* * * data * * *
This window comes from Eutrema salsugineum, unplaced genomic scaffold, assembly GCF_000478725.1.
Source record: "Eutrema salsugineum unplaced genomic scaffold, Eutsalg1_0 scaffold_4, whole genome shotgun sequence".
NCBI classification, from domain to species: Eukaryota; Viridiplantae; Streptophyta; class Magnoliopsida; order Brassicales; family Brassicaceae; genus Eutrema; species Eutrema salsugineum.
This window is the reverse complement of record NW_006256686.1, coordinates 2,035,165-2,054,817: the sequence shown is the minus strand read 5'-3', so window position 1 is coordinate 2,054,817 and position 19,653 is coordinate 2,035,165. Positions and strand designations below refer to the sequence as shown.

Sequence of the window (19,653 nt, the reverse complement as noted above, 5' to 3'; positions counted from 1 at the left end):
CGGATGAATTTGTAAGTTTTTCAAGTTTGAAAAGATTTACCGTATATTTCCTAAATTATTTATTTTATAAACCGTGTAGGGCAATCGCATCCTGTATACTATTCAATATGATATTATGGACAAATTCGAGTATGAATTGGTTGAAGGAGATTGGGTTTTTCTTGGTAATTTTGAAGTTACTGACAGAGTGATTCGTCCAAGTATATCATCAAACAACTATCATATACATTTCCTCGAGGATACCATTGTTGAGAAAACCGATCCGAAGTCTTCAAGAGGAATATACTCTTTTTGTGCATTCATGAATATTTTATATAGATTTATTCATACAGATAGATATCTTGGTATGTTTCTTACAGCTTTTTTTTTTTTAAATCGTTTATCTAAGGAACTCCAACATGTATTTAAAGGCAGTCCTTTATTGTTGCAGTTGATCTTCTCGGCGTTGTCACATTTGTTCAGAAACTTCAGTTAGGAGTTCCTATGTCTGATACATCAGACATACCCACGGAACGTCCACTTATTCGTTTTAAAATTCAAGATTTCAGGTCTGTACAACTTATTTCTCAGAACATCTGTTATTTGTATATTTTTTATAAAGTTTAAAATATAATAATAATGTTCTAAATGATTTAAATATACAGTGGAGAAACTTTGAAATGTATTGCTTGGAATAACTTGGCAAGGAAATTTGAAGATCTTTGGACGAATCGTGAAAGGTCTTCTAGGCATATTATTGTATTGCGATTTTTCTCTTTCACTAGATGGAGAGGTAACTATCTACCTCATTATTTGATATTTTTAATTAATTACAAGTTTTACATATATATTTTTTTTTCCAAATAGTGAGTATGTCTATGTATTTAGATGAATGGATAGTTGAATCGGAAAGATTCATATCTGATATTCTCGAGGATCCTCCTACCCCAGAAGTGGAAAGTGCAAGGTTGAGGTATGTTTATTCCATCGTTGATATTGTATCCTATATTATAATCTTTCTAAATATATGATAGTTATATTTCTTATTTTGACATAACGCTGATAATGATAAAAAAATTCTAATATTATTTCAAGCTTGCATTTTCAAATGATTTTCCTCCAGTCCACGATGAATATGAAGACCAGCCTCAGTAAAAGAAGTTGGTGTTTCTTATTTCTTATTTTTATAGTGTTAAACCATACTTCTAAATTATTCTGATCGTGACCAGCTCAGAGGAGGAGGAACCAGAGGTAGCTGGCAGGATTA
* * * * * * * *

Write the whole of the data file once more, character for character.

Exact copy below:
This window comes from Eutrema salsugineum, unplaced genomic scaffold, assembly GCF_000478725.1.
Source record: "Eutrema salsugineum unplaced genomic scaffold, Eutsalg1_0 scaffold_4, whole genome shotgun sequence".
NCBI classification, from domain to species: Eukaryota; Viridiplantae; Streptophyta; class Magnoliopsida; order Brassicales; family Brassicaceae; genus Eutrema; species Eutrema salsugineum.
This window is the reverse complement of record NW_006256686.1, coordinates 2,035,165-2,054,817: the sequence shown is the minus strand read 5'-3', so window position 1 is coordinate 2,054,817 and position 19,653 is coordinate 2,035,165. Positions and strand designations below refer to the sequence as shown.

Sequence of the window (19,653 nt, the reverse complement as noted above, 5' to 3'; positions counted from 1 at the left end):
CGGATGAATTTGTAAGTTTTTCAAGTTTGAAAAGATTTACCGTATATTTCCTAAATTATTTATTTTATAAACCGTGTAGGGCAATCGCATCCTGTATACTATTCAATATGATATTATGGACAAATTCGAGTATGAATTGGTTGAAGGAGATTGGGTTTTTCTTGGTAATTTTGAAGTTACTGACAGAGTGATTCGTCCAAGTATATCATCAAACAACTATCATATACATTTCCTCGAGGATACCATTGTTGAGAAAACCGATCCGAAGTCTTCAAGAGGAATATACTCTTTTTGTGCATTCATGAATATTTTATATAGATTTATTCATACAGATAGATATCTTGGTATGTTTCTTACAGCTTTTTTTTTTTTAAATCGTTTATCTAAGGAACTCCAACATGTATTTAAAGGCAGTCCTTTATTGTTGCAGTTGATCTTCTCGGCGTTGTCACATTTGTTCAGAAACTTCAGTTAGGAGTTCCTATGTCTGATACATCAGACATACCCACGGAACGTCCACTTATTCGTTTTAAAATTCAAGATTTCAGGTCTGTACAACTTATTTCTCAGAACATCTGTTATTTGTATATTTTTTATAAAGTTTAAAATATAATAATAATGTTCTAAATGATTTAAATATACAGTGGAGAAACTTTGAAATGTATTGCTTGGAATAACTTGGCAAGGAAATTTGAAGATCTTTGGACGAATCGTGAAAGGTCTTCTAGGCATATTATTGTATTGCGATTTTTCTCTTTCACTAGATGGAGAGGTAACTATCTACCTCATTATTTGATATTTTTAATTAATTACAAGTTTTACATATATATTTTTTTTTCCAAATAGTGAGTATGTCTATGTATTTAGATGAATGGATAGTTGAATCGGAAAGATTCATATCTGATATTCTCGAGGATCCTCCTACCCCAGAAGTGGAAAGTGCAAGGTTGAGGTATGTTTATTCCATCGTTGATATTGTATCCTATATTATAATCTTTCTAAATATATGATAGTTATATTTCTTATTTTGACATAACGCTGATAATGATAAAAAAATTCTAATATTATTTCAAGCTTGCATTTTCAAATGATTTTCCTCCAGTCCACGATGAATATGAAGACCAGCCTCAGTAAAAGAAGTTGGTGTTTCTTATTTCTTATTTTTATAGTGTTAAACCATACTTCTAAATTATTCTGATCGTGACCAGCTCAGAGGAGGAGGAACCAGAGGTAGCTGGCAGGATTA